9

I call a command from the shell using shell-command-to-string. However, I want not only its output, but also the command's exit code.

How do I get this?

  • This looks difficult; about the only command that I can see doing this is call-process with some processing applied to a temporary buffer that would be created... Something like (setq ret-val (call-process "ls -l" nil "mytempbuf" nil)) – abiessu Apr 25 '14 at 17:45
14

shell-command-to-string is just a convenience wrapper around more fundamental process functions.

A good function to use for simple synchronous processes is call-process. Call process will return the exit code from the process and you can redirect all output to a buffer that you can use buffer-string on to get the text.

Here's an example:

;; this single expression returns a list of two elements, the process 
;; exit code, and the process output
(with-temp-buffer 
  (list (call-process "ls" nil (current-buffer) nil "-h" "-l")
        (buffer-string)))


;; we could wrap it up nicely:
(defun process-exit-code-and-output (program &rest args)
  "Run PROGRAM with ARGS and return the exit code and output in a list."
  (with-temp-buffer 
    (list (apply 'call-process program nil (current-buffer) nil args)
          (buffer-string))))

(process-exit-code-and-output "ls" "-h" "-l" "-a") ;; => (0 "-r-w-r-- 1 ...")

Another note: if you end up wanting to do anything more complex with processes, you should read the documentation for start-process, and how to use sentinals and filters, it is really a powerful api.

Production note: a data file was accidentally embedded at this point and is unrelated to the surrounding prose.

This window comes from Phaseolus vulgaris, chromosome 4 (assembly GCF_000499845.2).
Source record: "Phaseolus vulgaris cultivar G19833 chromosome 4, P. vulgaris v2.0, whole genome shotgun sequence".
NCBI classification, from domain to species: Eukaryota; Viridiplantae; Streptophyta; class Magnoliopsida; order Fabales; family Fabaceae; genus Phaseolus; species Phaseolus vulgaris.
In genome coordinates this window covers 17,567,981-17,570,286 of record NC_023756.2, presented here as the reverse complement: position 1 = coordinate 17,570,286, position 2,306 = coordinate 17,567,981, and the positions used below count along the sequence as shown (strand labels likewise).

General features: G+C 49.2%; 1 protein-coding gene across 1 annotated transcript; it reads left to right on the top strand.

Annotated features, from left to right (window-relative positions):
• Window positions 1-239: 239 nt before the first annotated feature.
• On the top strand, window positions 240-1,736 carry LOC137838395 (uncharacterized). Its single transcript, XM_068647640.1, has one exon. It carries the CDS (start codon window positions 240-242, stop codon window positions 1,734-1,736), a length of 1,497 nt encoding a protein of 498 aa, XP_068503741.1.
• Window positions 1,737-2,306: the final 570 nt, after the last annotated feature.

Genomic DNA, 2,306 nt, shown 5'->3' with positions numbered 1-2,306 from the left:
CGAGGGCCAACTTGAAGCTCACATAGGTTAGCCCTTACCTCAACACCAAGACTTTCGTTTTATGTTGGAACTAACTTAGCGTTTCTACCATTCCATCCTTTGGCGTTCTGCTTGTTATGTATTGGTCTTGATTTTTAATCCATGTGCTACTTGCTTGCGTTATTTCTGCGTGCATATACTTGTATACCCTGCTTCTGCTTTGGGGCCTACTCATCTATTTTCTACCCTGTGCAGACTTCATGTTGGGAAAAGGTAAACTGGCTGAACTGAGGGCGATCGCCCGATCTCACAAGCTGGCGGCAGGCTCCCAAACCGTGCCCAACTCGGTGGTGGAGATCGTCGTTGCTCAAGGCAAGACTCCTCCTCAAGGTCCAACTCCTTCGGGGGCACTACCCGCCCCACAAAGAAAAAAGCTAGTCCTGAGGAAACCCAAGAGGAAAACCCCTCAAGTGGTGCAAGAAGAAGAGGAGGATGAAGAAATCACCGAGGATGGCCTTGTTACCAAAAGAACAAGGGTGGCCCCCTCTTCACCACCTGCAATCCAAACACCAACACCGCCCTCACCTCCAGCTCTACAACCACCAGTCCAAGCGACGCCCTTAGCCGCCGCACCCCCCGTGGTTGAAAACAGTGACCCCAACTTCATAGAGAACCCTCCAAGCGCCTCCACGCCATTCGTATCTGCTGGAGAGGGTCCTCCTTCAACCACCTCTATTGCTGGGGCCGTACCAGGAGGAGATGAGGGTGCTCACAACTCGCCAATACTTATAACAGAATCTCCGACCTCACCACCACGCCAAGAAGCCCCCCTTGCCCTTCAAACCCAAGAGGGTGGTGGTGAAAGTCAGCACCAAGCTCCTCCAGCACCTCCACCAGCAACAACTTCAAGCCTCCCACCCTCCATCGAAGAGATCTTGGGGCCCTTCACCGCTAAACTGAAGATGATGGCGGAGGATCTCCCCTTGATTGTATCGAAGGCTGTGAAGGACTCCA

• 1
    Mmm... why do you use apply in the second version? Just curious. – Diego Sevilla Apr 25 '14 at 20:36
  • the args passed to call-process are variadic, that means I can't just pass the args from process-exit-code-and-output into call-process because it takes many args, not a list of args. apply is a neat function because it also uses variadic args, but it a special behavior. If the last argument given to apply is a list, the elements are used as if they were given individually. This is done for convenience in cases just like this that use variadic args. For example: (apply '+ 1 2 3 (4 5)) == (apply '+ 1 2 3 4 5) – Jordon Biondo Apr 26 '14 at 1:13
  • Ahh, I see. I didn't remember that call was variadic. Thanks! – Diego Sevilla Apr 26 '14 at 1:15

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